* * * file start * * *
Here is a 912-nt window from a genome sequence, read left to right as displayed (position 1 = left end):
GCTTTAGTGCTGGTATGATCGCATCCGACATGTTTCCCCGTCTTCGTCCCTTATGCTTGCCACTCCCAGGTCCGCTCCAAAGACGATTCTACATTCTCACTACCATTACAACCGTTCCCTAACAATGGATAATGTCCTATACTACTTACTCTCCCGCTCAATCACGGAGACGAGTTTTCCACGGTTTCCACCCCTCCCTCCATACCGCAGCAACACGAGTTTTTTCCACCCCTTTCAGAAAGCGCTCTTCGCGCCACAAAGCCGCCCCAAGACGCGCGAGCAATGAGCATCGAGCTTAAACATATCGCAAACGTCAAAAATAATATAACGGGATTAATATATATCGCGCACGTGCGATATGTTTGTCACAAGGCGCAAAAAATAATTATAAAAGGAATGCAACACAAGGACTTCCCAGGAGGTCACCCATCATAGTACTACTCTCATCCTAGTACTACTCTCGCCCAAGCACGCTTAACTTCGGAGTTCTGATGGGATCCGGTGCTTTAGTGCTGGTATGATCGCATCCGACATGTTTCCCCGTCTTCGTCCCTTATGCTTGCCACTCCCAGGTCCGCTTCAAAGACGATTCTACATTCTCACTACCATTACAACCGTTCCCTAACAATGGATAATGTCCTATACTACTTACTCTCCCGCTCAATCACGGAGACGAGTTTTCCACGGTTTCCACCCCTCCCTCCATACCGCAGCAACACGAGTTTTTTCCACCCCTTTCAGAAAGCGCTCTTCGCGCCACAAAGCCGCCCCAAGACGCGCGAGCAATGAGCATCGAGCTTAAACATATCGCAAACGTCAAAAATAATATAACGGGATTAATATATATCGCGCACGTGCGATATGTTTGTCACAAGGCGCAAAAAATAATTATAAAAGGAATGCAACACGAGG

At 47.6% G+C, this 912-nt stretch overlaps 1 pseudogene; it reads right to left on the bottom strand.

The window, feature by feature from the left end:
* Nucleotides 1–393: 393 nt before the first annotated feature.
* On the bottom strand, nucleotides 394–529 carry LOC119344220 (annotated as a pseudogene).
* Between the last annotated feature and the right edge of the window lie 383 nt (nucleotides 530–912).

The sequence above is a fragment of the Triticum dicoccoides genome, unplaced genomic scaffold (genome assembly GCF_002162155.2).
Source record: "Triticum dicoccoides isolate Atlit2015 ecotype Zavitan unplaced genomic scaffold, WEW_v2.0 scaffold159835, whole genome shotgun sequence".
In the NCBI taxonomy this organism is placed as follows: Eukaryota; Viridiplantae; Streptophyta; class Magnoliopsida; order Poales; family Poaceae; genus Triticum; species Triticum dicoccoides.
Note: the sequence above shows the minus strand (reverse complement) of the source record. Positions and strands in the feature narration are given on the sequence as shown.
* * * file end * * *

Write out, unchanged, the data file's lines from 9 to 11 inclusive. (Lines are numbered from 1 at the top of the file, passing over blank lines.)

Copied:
Source record: "Triticum dicoccoides isolate Atlit2015 ecotype Zavitan unplaced genomic scaffold, WEW_v2.0 scaffold159835, whole genome shotgun sequence".
In the NCBI taxonomy this organism is placed as follows: Eukaryota; Viridiplantae; Streptophyta; class Magnoliopsida; order Poales; family Poaceae; genus Triticum; species Triticum dicoccoides.
Note: the sequence above shows the minus strand (reverse complement) of the source record. Positions and strands in the feature narration are given on the sequence as shown.